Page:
Friday evening - Hung out with Stacy - "The Village" and Pepperoni/Green Pepper pizza (Dominoes)

Saturday morning - LEFT at 7:30 am, Starbuck's run (Carmel Latte and Blueberry Scone), drove 3 hours to Michigan City
Saturday afternoon - lunch at Red Lobster in M.C. w/ Stacy, mom, and grandma. Flounder, rice, house salad w/ rasp. vin. SHOPPING!!! At the outlet mall!

Shopping success story: Despite not finding a good pair of jeans (my main goal), it was still very successful. 60% off a trench coat (which I was wanting) from the Gap, 30% off two long sleeve T's from Casual Corner (one brown, one celery w/ a cool neckline), and 75%?? (originally $59, I paid $14.99) off sweater from Casual Corner, and 50% off bracelet from Aeropostle. Would have bought more, but didn't have the $ hahaha.

Saturday evening - drive to St. Joe, supreme pizza (Dominoes) w/ stacy and mom. Video store - previously viewed DVD's, $9.95 each - "Eternal Sunshine of the Spotless Mind" and "Mona Lisa Smile." - I had to decide amongst about 10 that I wanted. Chocolate Cafe w/ Stacy, Krista (wanted to update there, but RiceBunny didn't let me) - Missed Pishy. Home, "Eternal Sunshine", Krista and Stacy slept over.

Sunday morning - Mom's monkey bread.
Sunday afternoon - Chan's Garden w/ Stacy, mom, grandma - three hours driving back to AU, directly to Bath&Body Works where I worked until 1:30am.

Thursday, October 13, 2005

Wednesday, October 12, 2005

Another day Another page
Words and lines to fill
In the empty spaces
Empty spaces of my life
Where I'm forced to think
And listen to
My heart
It speaks without
And cries without
It laughs without
A voice
Busy. Things to fill
My day
My life
So I don't have to
listen to the words
feel the tears
create a voice
I need empty spaces

Wednesday, October 5, 2005

Currently Reading
Praise of Folly
By Desiderius Erasmus

Okay, so I'm reading this book for History of Christianity, and I thought it would be really boring, but it's actually really good. You can even ask Stacy and she'll tell you that sometimes I laugh out loud. But these quotes aren't the funny ones. These are ones I just want some opinions on. I have to write a paper on the book by Friday, and so yeah... just give me your thoughts...

* "First of all, everyone knows that by far the happiest and universally enjoyable age of man is the first. What is there about babies which makes us hug and kiss and fondle them, so that even an enemy would give them help at that age? Surely it's the charm of folly, which thoughtful Nature has taken care to bestow on the newly born so that they can offer some reward of pleasure to mitigate the hard work of bringing them up and win the liking of those who look after them."
* "Friendship, they're always saying, must come before everything. It is something even more essential than air, fire, and water, so delightful that if it were removed from their midst it would be like losing the sun, and finally, so respected (if this is at all relevant) that even the philosophers do not hesitate to mention it amongst the greatest of blessings."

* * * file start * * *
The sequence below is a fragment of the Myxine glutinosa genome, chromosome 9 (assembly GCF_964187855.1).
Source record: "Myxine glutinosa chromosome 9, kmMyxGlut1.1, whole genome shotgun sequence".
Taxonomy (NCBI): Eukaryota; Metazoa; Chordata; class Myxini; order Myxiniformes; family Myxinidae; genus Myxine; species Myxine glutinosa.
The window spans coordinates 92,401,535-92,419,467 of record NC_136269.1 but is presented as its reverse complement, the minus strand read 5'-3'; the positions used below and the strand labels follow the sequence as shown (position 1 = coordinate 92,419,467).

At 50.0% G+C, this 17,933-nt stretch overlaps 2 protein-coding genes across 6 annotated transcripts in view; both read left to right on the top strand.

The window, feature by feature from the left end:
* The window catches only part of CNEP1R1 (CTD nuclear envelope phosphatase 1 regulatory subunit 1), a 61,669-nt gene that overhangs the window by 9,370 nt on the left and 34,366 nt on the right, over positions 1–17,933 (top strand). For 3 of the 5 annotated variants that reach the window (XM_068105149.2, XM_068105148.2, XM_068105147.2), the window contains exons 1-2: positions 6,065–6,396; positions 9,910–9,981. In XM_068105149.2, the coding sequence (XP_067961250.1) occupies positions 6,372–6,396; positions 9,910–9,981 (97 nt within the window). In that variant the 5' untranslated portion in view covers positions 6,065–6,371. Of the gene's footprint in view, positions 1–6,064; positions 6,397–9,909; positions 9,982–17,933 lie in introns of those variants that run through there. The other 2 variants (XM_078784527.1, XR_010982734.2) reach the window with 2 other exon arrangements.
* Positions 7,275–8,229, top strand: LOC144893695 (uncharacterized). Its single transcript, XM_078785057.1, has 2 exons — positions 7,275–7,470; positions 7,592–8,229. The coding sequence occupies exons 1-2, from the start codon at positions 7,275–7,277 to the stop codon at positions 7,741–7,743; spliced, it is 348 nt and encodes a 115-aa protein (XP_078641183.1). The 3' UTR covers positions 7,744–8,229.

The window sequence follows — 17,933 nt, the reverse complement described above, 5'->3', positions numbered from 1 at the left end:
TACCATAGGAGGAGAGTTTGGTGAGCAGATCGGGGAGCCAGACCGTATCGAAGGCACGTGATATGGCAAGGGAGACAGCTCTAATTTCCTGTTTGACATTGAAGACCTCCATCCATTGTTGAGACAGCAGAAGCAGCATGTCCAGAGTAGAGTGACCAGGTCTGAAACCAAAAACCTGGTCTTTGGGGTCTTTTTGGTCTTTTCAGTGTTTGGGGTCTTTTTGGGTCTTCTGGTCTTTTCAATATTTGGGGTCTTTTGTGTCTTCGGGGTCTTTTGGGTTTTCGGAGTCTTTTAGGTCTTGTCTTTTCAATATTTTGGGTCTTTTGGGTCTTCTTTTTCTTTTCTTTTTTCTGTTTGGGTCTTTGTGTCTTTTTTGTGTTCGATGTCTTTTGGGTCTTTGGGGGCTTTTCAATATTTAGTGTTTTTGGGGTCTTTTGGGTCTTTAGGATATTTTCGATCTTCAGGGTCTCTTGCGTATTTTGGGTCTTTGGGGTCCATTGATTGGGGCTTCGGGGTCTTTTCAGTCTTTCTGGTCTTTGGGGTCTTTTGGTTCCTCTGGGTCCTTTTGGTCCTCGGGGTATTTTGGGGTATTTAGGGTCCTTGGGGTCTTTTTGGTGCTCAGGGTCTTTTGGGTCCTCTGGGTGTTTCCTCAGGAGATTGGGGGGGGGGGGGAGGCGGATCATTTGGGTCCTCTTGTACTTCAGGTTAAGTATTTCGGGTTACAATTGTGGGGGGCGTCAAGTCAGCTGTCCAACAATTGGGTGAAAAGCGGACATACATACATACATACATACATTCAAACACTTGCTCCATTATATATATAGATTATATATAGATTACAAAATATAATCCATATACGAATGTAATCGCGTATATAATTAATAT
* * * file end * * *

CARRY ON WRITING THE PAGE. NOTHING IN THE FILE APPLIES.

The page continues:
* "Just think: winking at your friend's faults, passing over them, turning a blind eye, building up illusions, treating obvious faults as virtues which call for love and admiration - isn't all that related to folly?"
* "Let's have it repeated, three and four times over, it is folly, and the same folly, which alone makes friendships and keeps friends together. I'm talking of ordinary mortals, none of whom is born fautless, and the best among them is the one with fewest faults. But amongst those stoic philosopher-gods either no friendship forms at all, or else it is a sour and ungracious sort of relationship which exists only with very few men - I hesitate to say with none at all, for most men have their foolish moments, or rather, everyone is irrational in various ways, and friendship joins like to like. But if ever some mutual goodwill does arise amongst these austere characters it certainly can't be stable and is unlikely to last long, seeing that they're so captious and far keener-eyed to pick out their friend's faults than the eagle or the Epidaurian snake. Of course they're blind to their own faults and simply don't see the packs hanging from their backs."
* "Consequently the delights of friendship couldn't last a single hour amongst such Argus-eyed folk without the addition of what the Greeks aplty named '[enter Greek letters here]', a word we can translate either as "folly" or as "easy-going ways.""
* "Nothing is so foolish, they say, as for a man to stand for office and woo the crowd to win its vote, buy its support with presents, court the applause of all those fools and feel self-satisfied when they cry their approval, and then in his hour of triumph to be carried round like an effigy for the public to stare at, and end up cast in bronze to stand in the market-place."
* "First of all, it's admitted that all the emotions belong to Folly, and this is what marks the wise man off from the fool; he is ruled by reason, the fool by his emotions."

Again, just looking for thoughts to all or some of the quotes. Thanks!